The Sunday Mail (Queensland)

Take a deep breath and hang in there

- NOEL WHIT­TAKER Noel Whit­taker is the au­thor of Mak­ing Money Made Sim­ple, and nu­mer­ous other books on per­sonal fi­nance. His ad­vice is gen­eral in na­ture and read­ers should seek their own pro­fes­sional ad­vice be­fore mak­ing any fi­nan­cial de­ci­sions. Email: noel

WHAT a week it’s been – the Dow Jones had its eighth big­gest de­cline in history, mar­kets all over the world tum­bled, and of course the Aus­tralian mar­ket crashed as well. For the ner­vous it was a time to won­der if this is the start of another global fi­nan­cial cri­sis, for the ex­pe­ri­enced in­vestor the big de­ci­sion was whether to sit tight or jump in and buy.

This is def­i­nitely not the start of another global fi­nan­cial cri­sis.

That was a credit event caused by bil­lions of bad debts that re­sulted from ir­re­spon­si­ble lend­ing.

The cat­a­lyst for the big falls this week was Chi­nese in­vestors punt­ing on the stock mar­ket us­ing mar­gin loans. As the mar­ket fell, shares were forcibly dumped to cover mar­gin calls.

Nat­u­rally, the tur­bu­lence of the week has re­sulted in a string of emails ask­ing whether to get out of the mar­ket, and if su­per­an­nu­a­tion is still worth­while.

For starters, it would be ex­tremely risky to exit the mar­ket af­ter the huge falls we have just ex­pe­ri­enced – all you would be do­ing is con­vert­ing a pa­per loss into a real one. In any event, un­less you have a di­rect share­hold­ing, it is not pos­si­ble to make a fast exit. Re­deem­ing all or part of your port­fo­lio re­quires forms to be com­pleted and pro­cess­ing time to oc­cur. Al­low a week at the least.

And don’t con­fuse su­per­an­nu­a­tion with as­sets like prop­erty or shares. Su­per­an­nu­a­tion is sim­ply a ve­hi­cle that al­lows you to hold as­sets in a low tax en­vi­ron­ment. Any­body whose su­per­an­nu­a­tion is in­vested in shares would have suf­fered a loss of value this week, but so would any­body who held shares in their own name.

Let’s look at the sit­u­a­tion ob­jec­tively.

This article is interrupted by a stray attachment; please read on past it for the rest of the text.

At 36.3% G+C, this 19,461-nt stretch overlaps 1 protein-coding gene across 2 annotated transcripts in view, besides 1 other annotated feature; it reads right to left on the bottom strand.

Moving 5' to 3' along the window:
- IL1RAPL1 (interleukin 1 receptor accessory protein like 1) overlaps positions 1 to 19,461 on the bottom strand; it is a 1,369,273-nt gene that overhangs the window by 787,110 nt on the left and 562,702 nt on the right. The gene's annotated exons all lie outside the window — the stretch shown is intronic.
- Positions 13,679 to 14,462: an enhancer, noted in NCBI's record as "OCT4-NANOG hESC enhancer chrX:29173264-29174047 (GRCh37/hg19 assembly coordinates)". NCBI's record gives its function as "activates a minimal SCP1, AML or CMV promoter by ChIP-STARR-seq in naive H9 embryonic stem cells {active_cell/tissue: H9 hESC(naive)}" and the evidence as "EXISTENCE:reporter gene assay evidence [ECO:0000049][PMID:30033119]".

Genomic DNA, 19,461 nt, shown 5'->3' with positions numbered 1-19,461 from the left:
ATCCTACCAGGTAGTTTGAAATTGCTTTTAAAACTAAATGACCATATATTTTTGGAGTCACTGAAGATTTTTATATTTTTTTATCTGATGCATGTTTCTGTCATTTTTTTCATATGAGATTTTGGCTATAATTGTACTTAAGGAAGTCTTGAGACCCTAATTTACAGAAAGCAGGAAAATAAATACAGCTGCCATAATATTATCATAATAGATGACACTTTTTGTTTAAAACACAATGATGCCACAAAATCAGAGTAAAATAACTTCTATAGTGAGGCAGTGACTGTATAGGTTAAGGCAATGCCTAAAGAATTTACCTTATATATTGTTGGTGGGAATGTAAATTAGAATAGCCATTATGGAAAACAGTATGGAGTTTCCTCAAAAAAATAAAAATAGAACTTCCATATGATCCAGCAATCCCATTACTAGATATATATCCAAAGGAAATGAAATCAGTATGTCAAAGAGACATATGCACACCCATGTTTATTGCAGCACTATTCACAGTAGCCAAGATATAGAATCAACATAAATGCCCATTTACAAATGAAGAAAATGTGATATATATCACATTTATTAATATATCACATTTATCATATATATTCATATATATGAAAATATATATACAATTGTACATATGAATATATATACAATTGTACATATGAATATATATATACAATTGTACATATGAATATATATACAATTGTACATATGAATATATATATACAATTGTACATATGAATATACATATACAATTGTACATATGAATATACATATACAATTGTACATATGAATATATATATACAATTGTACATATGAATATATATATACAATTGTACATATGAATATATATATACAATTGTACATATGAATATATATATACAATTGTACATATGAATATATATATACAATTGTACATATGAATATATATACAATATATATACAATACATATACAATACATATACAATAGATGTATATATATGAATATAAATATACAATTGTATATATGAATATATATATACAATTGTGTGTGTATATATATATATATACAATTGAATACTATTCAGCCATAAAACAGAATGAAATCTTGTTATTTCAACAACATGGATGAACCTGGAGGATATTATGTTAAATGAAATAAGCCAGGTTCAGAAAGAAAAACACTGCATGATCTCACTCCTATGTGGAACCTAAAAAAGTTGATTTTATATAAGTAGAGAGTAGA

The only re­al­is­tic in­vest­ment op­tions are cash, prop­erty and shares. In my view the Aus­tralian econ­omy is flat, with jobs con­tin­u­ing to be cut, and ac­tion by Green groups stop­ping in­fra­struc­ture de­vel­op­ment.

The cur­rent fall in the share­mar­kets tends to make peo­ple feel poorer and less con­fi­dent of spend­ing, which will make eco­nomic con­di­tions even worse. If this is true, the only di­rec­tion for in­ter­est rates is down.

It is re­ally up to each in­di­vid­ual to de­cide where they want to in­vest, but do you re­ally think savvy in­vestors will choose to move their money to term de­posits pay­ing 2 per cent when they can get bet­ter than 6 per cent franked from shares like the banks and Tel­stra? If stocks like this are held in a su­per­an­nu­a­tion fund in pen­sion mode the frank­ing cred­its will take the ef­fec­tive yield to close to 10 per cent. That’s five times what you can get in term de­posits.

The Aussie dol­lar got ham­mered too, but this has an up­side as well as a down­side. It will be great for ex­porters and the tourism in­dus­try, and will cush­ion any falls in shares held by in­ter­na­tional man­aged funds.

Think about it: if the in­ter­na­tional share val­ues fall 4 per cent and the Aussie dol­lar falls 4 per cent, you will not have lost any value at all. I think fall­ing rates will push our dol­lar down fur­ther, which should make in­ter­na­tional eq­uity trusts great per­form­ers for the rest of the year. So don’t be con­cerned about the cur­rent tur­bu­lence; hang in there and think about adding to your port­fo­lio if you can. Don’t for­get there is now over a tril­lion dol­lars in su­per­an­nu­a­tion, and em­ploy­ers are con­tribut­ing 9.5 per cent of pay­roll all the time. Much of this money will find its way into the share­mar­ket and this will pro­vide tremen­dous buy­ing pres­sure year in year out.

Over the long term, share-based in­vest­ments will still give great re­turns.

 ??  ?? FAN­NING FLAMES: An in­vestor holds a fan as she mon­i­tors share prices at a se­cu­ri­ties firm in Shang­hai.
FAN­NING FLAMES: An in­vestor holds a fan as she mon­i­tors share prices at a se­cu­ri­ties firm in Shang­hai.
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